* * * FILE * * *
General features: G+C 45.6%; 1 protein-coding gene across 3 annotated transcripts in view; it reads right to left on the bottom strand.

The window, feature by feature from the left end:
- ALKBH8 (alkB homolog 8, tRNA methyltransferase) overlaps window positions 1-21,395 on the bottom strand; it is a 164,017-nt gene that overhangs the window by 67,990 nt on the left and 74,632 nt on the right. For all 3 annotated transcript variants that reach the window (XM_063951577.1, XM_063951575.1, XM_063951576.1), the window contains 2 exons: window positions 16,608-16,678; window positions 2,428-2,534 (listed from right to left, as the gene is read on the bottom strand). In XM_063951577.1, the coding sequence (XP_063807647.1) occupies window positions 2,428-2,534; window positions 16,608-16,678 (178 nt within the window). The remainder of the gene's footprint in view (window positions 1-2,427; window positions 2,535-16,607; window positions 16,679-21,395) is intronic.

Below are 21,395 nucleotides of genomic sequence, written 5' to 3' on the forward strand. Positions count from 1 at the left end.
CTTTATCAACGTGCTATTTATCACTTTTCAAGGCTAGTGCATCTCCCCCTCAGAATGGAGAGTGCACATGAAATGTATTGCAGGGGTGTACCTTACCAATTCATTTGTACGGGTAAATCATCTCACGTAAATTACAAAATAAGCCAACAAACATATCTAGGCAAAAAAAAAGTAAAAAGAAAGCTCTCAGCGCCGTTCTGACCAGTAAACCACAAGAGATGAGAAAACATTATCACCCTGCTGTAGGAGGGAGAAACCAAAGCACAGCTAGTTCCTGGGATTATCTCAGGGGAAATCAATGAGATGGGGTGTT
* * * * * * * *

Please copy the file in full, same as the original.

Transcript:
General features: G+C 45.6%; 1 protein-coding gene across 3 annotated transcripts in view; it reads right to left on the bottom strand.

The window, feature by feature from the left end:
- ALKBH8 (alkB homolog 8, tRNA methyltransferase) overlaps window positions 1-21,395 on the bottom strand; it is a 164,017-nt gene that overhangs the window by 67,990 nt on the left and 74,632 nt on the right. For all 3 annotated transcript variants that reach the window (XM_063951577.1, XM_063951575.1, XM_063951576.1), the window contains 2 exons: window positions 16,608-16,678; window positions 2,428-2,534 (listed from right to left, as the gene is read on the bottom strand). In XM_063951577.1, the coding sequence (XP_063807647.1) occupies window positions 2,428-2,534; window positions 16,608-16,678 (178 nt within the window). The remainder of the gene's footprint in view (window positions 1-2,427; window positions 2,535-16,607; window positions 16,679-21,395) is intronic.

Below are 21,395 nucleotides of genomic sequence, written 5' to 3' on the forward strand. Positions count from 1 at the left end.
CTTTATCAACGTGCTATTTATCACTTTTCAAGGCTAGTGCATCTCCCCCTCAGAATGGAGAGTGCACATGAAATGTATTGCAGGGGTGTACCTTACCAATTCATTTGTACGGGTAAATCATCTCACGTAAATTACAAAATAAGCCAACAAACATATCTAGGCAAAAAAAAAGTAAAAAGAAAGCTCTCAGCGCCGTTCTGACCAGTAAACCACAAGAGATGAGAAAACATTATCACCCTGCTGTAGGAGGGAGAAACCAAAGCACAGCTAGTTCCTGGGATTATCTCAGGGGAAATCAATGAGATGGGGTGTT